Etiology of nongonococcal urethritis. Evidence for Chlamydia trachomatis and Ureaplasma urealyticum.

The Journal of clinical investigation, 1977; 59 (5) doi:10.1172/JCI108694

Authors: Bowie W R, Wang S P, Alexander E R, Floyd J, Forsyth P S et al.(4)

Abstract: Chlamydia trachomatis, Ureaplasma urealyticum (T-mycoplasma), and Hemophilus vaginalis have previously been considered possible etiological agents in nongonococcal urethritis (NGU). In this study, current C. trachomatis infection was confirmed by culture and (or) micro-immunofluorescence serology in 26 of 69 men experiencing afirst episode of NGU, and 1 of 39 with no urethritis. Serum IgM immunofluorescent antibody to chlamydia was demonstrated in 16 of 20 men with chlamydia culture positive NGU, and 3 of 39 with chlamydia culture negative NG, and none of 34 with no urethritis. 9 of 10 culture positive men with less than or equal to 10 days symptoms developed immunofluorescent antibody seroconversion in paired sera. U. realyticum was isolated significantly more often and in significantly higher concentration from first voided urine from chlamydia-negative cases of NGU than from chlamydia-positive NGU. Ureaplasmacidal antibody titers increased fourfold in six men, four of whom had negative cultures for for unreaplasma. H. vaginalis was isolated from c9 of 33 men with no urethritis and 2 of 69 with NGU. C. trachomatis is susceptible, and U. urealyticum is resistant to sulfonamides. A 10-day course of sulfisoxazole therapy produced improvement in 13 of 13 chlamydia-positive, unreaplasma-negative, and only 14 of 29 chlamydia-negative, unreaplasma-positive NGU cases (P less than 0.002). Thus, culture, serology, and response to therapy support the etiologic role of chlamydia in NGU. Quantitative culture and response to therapy suggest U. unrealyticum may cause many cases of chlamydia-netative NGU.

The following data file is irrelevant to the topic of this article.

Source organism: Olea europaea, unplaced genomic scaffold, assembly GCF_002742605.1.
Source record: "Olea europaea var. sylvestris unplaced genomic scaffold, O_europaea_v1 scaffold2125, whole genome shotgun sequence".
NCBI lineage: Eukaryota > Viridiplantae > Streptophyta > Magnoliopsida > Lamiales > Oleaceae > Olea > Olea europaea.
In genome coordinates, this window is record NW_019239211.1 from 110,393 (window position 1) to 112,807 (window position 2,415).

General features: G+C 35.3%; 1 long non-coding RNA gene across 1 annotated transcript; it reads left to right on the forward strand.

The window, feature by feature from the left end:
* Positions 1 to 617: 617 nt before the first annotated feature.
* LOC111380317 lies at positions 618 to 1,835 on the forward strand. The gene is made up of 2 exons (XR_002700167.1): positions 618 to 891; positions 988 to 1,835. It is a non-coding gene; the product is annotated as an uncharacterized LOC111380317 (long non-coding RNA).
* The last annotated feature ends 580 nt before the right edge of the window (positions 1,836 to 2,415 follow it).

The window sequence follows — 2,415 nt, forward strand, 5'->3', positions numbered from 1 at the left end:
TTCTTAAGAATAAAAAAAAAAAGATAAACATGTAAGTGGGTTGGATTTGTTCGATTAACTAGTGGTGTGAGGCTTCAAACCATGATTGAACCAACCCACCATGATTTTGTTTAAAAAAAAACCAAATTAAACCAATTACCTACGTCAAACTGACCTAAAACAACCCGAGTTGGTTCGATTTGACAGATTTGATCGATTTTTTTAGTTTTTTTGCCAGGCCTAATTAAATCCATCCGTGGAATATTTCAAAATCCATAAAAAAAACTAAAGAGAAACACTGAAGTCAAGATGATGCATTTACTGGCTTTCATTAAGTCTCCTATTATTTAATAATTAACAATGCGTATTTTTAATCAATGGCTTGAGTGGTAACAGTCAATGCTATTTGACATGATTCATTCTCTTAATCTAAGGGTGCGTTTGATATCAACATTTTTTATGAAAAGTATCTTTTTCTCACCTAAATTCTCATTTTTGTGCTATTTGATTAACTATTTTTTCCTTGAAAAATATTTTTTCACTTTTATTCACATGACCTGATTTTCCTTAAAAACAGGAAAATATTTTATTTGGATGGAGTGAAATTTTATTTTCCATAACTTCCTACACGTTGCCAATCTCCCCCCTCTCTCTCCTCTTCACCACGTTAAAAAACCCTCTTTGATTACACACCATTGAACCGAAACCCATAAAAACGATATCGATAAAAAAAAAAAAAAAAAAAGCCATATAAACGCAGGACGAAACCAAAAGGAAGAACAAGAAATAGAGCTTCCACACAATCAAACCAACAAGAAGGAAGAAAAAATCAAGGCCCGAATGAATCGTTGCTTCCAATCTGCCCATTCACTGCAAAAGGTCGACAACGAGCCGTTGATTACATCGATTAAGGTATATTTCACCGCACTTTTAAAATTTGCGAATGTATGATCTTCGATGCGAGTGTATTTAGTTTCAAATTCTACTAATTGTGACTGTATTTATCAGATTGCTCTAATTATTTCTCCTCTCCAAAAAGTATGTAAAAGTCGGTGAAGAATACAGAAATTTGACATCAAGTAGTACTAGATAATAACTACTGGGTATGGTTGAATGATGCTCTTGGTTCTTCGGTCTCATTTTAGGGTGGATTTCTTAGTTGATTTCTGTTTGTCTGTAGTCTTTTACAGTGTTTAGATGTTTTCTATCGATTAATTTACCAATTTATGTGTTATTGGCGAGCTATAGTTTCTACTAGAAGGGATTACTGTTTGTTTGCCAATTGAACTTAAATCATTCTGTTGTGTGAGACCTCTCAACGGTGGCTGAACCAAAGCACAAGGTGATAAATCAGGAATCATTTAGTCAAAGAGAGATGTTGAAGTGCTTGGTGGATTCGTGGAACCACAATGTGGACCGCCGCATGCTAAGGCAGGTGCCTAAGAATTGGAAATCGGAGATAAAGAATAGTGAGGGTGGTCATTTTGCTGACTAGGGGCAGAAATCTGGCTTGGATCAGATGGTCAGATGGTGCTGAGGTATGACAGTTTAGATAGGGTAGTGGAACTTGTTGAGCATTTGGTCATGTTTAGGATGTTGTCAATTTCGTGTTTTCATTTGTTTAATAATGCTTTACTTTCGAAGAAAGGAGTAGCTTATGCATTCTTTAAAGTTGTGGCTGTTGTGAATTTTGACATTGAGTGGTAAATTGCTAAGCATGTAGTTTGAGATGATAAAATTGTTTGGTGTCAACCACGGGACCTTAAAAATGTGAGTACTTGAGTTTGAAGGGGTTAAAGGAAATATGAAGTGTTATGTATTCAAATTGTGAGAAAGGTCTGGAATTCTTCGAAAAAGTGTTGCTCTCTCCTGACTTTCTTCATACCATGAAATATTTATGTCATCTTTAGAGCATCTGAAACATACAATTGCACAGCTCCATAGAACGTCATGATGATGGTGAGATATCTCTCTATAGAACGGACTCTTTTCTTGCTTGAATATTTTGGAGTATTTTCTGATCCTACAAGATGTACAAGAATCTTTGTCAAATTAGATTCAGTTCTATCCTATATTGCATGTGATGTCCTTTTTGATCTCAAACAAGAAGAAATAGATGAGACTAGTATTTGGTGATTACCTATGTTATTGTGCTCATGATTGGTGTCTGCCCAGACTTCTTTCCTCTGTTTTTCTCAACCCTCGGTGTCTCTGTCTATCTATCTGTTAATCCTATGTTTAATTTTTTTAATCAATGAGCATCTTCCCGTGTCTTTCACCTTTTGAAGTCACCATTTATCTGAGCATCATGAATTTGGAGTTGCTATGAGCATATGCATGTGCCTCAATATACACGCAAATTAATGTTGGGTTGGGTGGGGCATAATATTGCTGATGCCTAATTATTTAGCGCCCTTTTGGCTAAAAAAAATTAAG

Related patents


Map of newest papers for: chlamydia trachomatis urethritis

The top research papers for the subject are placed on the map. Studies form clusters based on semantic relation.

Size of the point represents relevance of the paper.

You can pan and zoom the graph using mouse and mouse wheel.

Right click on the paper to:

  • a) open the paper
  • b) to open first author’s resume page.

Left click on keyword to add it to search.

Sign up to create your own map!